A brave man who has lost three of his limbs and parts of his face to a bacterial infection is determined to live as normal a life as possible Alex Lewis, 34, from Stockbridge thought he was suffering from a sore throat but he was harbouring a deadly bug which nearly killed him.
He had gone to bed early feeling unwell on a Saturday night in November. He awoke at 2am, passing blood in his urine. His skin turned purple and his eyes dilated.
Medics at the Royal Hampshire County Hospital in Winchester diagnosed a blood infection, Group A streptococcus, a normally harmless bacteria which the human body should filter out but in Alex’s case developed into septicaemia and toxic shock syndrome.
Alex’s major organs shut down and he was put into a drug-induced coma for a week to help him recover enough to fight the infection.
Partner Lucy Townsend said: “When we got to intensive care they said ‘Go and say goodbye’, basically.
“They took me to a room and told me there was a three per cent chance of his survival.”
Friends and family could only sit and watch, day by day, as gangrene set in. Alex’s feet, fingertips, arms, lips, nose and even the tips of his ears turned black as the flesh died.
Remarkably, Alex survived and was transferred to Salisbury District Hospital, where he was told the only one option to save his life was amputation. He was told he would lose both his legs and surgeons would also have to amputate his left arm above the elbow. Remarkably, he remained positive.
“My life will never be the same again, our family life will never be the same again, but I feel lucky,” says Alex, “I’m lucky to be alive today. To be able to have the chance to walk the dog with my son again in the countryside, something as simple as that, just like I used to, well that’s just amazing.”
The former Peter Symonds and Hampshire Collegiate School student, who used to play golf for the county aged 16, faced operations throughout December and January, including 16 hours of surgery on Christmas Eve to save his remaining arm.
They took muscle from his back to rebuild the dead arm in the hope that he will regain sensation in his hand.
“I’ve got no use of my fingers yet, but they hope in time the tendons and muscles will finally work their way through and I may get the use of my thumb and forefinger, but otherwise it may be another amputation,” said Alex.
“The fact I have my hand is amazing. I’ve learned along the way that all the quadruple amputees I’ve met through either war or illness say the one thing they’d kill for is a hand, so I was very lucky that surgeons here could save it.”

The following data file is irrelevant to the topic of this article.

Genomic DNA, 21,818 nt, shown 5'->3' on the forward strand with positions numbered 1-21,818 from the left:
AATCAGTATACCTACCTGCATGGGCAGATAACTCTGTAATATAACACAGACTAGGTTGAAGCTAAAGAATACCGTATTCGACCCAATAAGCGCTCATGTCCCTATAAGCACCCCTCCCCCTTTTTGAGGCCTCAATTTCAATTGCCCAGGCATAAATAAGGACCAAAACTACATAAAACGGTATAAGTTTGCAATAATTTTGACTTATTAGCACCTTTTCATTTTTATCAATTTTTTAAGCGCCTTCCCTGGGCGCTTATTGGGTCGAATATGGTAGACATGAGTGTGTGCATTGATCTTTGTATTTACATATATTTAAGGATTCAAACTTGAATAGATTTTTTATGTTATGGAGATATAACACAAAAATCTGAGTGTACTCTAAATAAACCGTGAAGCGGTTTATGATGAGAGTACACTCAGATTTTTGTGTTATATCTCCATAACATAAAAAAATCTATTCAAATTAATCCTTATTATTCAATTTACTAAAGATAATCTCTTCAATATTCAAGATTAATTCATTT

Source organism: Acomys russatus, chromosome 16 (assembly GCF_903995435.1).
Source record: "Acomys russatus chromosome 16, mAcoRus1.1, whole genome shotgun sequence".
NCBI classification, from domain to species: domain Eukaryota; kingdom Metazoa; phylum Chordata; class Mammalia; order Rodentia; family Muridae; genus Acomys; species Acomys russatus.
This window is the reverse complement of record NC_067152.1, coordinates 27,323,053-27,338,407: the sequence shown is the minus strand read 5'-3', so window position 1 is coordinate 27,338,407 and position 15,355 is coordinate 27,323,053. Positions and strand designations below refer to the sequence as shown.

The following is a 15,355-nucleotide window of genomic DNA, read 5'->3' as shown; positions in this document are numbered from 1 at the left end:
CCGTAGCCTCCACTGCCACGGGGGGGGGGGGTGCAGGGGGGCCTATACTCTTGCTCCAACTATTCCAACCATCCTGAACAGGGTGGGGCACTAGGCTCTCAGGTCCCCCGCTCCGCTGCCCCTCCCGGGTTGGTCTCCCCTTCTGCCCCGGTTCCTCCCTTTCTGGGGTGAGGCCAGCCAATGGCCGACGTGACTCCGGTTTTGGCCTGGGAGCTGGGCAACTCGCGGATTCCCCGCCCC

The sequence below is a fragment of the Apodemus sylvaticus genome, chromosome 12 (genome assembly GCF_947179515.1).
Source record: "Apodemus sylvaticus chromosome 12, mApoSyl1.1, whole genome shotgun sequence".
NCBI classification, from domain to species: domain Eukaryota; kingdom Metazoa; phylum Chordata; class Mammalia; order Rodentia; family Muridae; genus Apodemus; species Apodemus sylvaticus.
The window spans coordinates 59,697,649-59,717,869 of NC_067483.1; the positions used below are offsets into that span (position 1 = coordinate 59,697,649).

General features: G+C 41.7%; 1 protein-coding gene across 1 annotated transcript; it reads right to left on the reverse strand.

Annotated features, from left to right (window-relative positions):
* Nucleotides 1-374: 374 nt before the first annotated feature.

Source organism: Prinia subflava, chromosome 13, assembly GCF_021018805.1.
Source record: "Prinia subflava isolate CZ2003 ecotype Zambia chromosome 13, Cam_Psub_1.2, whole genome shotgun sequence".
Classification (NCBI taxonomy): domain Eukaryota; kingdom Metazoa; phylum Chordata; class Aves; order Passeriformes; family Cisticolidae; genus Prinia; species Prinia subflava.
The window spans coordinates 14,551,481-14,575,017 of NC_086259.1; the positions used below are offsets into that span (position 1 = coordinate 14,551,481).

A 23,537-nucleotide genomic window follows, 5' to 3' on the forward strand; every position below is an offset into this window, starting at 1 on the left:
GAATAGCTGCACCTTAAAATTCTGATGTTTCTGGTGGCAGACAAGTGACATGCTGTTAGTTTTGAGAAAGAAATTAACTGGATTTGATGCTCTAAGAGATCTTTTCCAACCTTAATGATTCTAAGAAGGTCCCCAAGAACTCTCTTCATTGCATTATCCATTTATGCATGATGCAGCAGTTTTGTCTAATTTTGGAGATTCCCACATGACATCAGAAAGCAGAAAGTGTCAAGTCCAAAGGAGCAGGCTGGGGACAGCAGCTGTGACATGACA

The hardest moment for Alex wasn’t coping with the physical pain, but his son’s reaction to his appearance after he lost his lips.
“He refused to go near me. He could get his head around the legs and the arm, but then last Saturday he came the closest he’s come to me since it happened.
“I put my arm stump out and touched him and I said: ‘Look at that’ and he said, ‘No, get off’, but then I flexed my bicep even though it was agony and he just fell about laughing. He absolutely loved it.”
Lucy added: “The only way we could explain it to him is that Daddy is like a Power Ranger, or a Transformer. Daddy is having new legs, blue Power Ranger legs, and now Sam’s going around saying, ‘My daddy’s a Power Ranger’, so he thinks it’s pretty cool.”
Once he has recovered from the operations, Alex will be transferred to a specialist unit in Roehampton where he will be fitted with prosthetic limbs and undergo rehabilitation.
Alex already has his sights on amputee golf competitions and can’t wait to walk his beloved Labrador, Holly, again.
“I think walking on prosthetic legs for the first time will be absolute elation when it happens,” he said.
Alex is a full-time dad and Lucy runs Michelin pub of the Year, The Greyhound on the Test.
They also ran The King’s Arms, in Lockerley, but were forced to sell up after Alex became ill.
Alex says: “In a strange way, it is the most amazing thing I have ever lived through and I think nothing but good will come from it.
“We have all got a resilience within us, but it just doesn’t get tested. As a family, we have been tested in the last four months to the max.
“But you have to make the best of the situation, realise what you have got, not what you haven’t got.”
Trust for Al
The Al Lewis Trust has been set up to help fund rehabilitation costs for Alex as the couple search for a suitable home and ways to help him re-establish his independence.
It will also support the intensive care unit at Salisbury District Hospital where Alex is being treated.
High-profile fund-raising events have already been announced including a golf day organised by former TV presenter, Dickie Davies, a blow-dry by hairdresser to the stars, Guy Kremer and a fishing day. Stockbridge Fete will support Alex this year and friends of the family have also announced fundraisers.
The trust will be run from The Greyhound. To support Alex, email thegreyhoundon thetest.co.uk.